Lausanne Treaty of 1923

The following article is from The Great Soviet Encyclopedia (1979). It might be outdated or ideologically biased.

Lausanne Treaty of 1923


signed July 24, 1923, at the Lausanne Conference of 1922–23. The parties to the Lausanne Treaty were Great Britain, France, Italy, Japan, Greece, Rumania, and Yugoslavia, on the one hand, and Turkey on the other.

The territorial articles of the Lausanne Treaty (arts. 2–22) established new boundaries for Turkey, thereby formalizing the fall of the Ottoman Empire and determining Turkey’s present-day boundaries. The problem of the boundary between Turkey and Iraq (the Mosul question) was postponed until Turkey and Great Britain could settle it. In “the absence of an agreement” between them the dispute was to be turned over to the League of Nations. The Lausanne Treaty abolished the system of capitulations in Turkey (art. 28), the economic and political privileges of foreigners in Turkey, and international financial control over the country. In turn, Turkey agreed to pay part of the foreign debt of the Ottoman Empire (art. 46, for example). Although it included some terms that were unfavorable to Turkey, the Lausanne Treaty was, on the whole, a major victory for that country, for it gave international recognition to the independent Turkish state that had emerged as a result of the revolution led by Mustapha Kemal Ataturk. In addition, it signified the collapse of imperialist plans with regard to Turkey, particularly those associated with the one-sided Treaty of Sèvres of 1920. The Lausanne Treaty was not ratified by Yugoslavia, which declared that it could not consent to being burdened with part of the Ottoman debt.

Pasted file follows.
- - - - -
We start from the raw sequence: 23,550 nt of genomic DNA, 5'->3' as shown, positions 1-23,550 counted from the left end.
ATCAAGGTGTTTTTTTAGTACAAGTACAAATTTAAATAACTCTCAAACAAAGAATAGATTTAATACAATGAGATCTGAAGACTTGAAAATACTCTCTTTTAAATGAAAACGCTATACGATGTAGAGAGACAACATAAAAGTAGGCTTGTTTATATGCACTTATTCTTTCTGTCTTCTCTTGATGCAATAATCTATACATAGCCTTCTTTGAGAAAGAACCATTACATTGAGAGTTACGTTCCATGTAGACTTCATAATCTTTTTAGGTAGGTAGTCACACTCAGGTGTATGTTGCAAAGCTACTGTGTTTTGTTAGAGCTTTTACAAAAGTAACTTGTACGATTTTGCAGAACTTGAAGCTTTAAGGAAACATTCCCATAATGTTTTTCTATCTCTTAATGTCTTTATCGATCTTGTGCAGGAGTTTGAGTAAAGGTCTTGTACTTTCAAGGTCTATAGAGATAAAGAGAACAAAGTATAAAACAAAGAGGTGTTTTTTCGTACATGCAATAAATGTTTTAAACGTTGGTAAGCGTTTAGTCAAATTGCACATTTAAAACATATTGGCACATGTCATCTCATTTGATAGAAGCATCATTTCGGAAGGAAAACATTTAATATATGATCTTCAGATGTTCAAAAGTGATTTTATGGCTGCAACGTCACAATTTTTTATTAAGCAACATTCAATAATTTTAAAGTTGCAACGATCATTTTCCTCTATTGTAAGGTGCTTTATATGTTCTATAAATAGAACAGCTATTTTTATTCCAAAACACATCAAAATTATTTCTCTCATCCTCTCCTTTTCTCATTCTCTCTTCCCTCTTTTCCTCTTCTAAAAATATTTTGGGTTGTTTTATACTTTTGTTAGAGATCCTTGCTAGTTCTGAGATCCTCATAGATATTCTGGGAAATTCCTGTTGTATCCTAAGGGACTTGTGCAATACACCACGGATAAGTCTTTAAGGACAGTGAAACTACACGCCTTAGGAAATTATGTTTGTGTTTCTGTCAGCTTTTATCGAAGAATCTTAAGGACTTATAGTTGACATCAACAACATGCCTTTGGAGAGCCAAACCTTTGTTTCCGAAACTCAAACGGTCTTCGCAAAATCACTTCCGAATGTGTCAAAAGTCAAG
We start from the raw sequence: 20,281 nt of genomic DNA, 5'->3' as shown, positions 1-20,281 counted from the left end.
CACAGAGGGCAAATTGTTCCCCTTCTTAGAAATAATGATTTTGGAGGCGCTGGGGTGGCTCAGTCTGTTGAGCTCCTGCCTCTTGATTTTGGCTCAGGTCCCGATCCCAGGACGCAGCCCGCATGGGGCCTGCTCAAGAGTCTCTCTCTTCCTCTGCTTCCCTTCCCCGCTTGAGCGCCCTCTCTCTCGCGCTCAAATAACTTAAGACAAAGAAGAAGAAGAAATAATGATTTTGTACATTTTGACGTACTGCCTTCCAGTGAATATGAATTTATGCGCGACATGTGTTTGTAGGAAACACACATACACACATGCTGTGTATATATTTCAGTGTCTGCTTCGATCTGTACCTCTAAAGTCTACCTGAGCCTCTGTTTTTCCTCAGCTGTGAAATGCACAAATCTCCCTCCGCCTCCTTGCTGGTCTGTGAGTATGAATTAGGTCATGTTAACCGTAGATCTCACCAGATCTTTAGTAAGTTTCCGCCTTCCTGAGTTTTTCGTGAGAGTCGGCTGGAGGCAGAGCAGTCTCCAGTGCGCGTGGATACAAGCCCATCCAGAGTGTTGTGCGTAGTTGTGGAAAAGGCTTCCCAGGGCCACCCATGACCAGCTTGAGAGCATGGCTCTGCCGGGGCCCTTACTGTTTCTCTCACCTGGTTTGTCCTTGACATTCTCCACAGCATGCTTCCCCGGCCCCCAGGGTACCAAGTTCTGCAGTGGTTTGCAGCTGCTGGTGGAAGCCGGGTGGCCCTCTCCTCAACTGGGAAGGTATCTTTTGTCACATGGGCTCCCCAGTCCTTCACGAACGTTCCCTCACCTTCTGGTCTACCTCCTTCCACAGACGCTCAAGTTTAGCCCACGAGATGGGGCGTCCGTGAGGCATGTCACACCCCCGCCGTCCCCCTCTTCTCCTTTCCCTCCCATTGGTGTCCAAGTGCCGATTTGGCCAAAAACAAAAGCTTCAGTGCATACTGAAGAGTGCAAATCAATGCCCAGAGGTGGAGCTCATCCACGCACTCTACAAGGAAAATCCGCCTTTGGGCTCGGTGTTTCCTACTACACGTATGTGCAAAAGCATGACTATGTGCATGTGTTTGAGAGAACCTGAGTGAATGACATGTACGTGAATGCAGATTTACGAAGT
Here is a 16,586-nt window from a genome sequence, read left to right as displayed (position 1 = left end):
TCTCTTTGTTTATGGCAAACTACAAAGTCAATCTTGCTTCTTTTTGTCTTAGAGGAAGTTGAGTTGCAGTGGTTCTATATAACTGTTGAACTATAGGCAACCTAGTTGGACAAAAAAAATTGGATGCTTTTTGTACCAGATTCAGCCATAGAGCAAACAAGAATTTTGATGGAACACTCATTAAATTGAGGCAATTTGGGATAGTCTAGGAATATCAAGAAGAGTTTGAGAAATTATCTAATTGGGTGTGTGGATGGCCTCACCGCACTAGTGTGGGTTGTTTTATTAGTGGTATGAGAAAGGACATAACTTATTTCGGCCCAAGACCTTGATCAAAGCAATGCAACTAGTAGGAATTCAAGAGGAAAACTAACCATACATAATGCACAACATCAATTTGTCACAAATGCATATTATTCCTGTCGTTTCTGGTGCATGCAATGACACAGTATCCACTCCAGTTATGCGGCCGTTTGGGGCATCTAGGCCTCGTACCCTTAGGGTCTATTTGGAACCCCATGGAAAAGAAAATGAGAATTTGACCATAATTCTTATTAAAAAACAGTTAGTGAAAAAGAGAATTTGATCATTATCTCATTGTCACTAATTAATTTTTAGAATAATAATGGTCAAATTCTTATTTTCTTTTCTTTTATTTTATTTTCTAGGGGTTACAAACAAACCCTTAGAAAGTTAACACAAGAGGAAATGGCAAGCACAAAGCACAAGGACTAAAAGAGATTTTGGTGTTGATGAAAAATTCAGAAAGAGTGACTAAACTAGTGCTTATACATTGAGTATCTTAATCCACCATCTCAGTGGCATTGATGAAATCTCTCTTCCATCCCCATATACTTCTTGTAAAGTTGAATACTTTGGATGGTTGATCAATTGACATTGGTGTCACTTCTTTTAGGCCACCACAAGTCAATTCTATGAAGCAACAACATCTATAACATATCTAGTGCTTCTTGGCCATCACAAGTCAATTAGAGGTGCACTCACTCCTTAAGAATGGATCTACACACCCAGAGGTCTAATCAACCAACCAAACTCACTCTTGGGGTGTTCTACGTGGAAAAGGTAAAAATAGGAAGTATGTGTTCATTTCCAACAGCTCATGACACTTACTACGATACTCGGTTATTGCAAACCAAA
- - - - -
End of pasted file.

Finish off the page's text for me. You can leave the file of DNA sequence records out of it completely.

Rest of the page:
Sevrskii mirnyi dogovor i akty, podpisannye ν Lozanne. Moscow, 1927. (Translated from French.)


The Great Soviet Encyclopedia, 3rd Edition (1970-1979). © 2010 The Gale Group, Inc. All rights reserved.
References in periodicals archive ?
Do you have any idea what happened with the Lausanne Treaty of 1923? Do you have any doubt that the terms of the Lausanne Treaty have something to do with Cyprus?
The ministry claimed the codes were only used for "educational purposes," as Turkey's three minority communities -- Jews, Greeks and Armenians -- have the right to run their own schools as per the Lausanne Treaty of 1923, a right denied to other minority groups such as the Syriacs.
Furthermore, such a stand might be exploited by Turkey which, on the basis of this rationale, might write off unilaterally the Lausanne Treaty of 1923 as anachronistic and invade the Aegean islands.
He said that Turkey's Aramean Christians cannot exercise many of the rights enjoyed by other non-Muslim communities that have "minority" status as described in Articles 37 - 44 of the Lausanne Treaty of 1923. In response, Bay-yE- said these issues will be solved when Turkey enters the EU.
The Lausanne Treaty of 1923 followed, which, according to Greek historians, was one of the saddest moments in the history of Greece.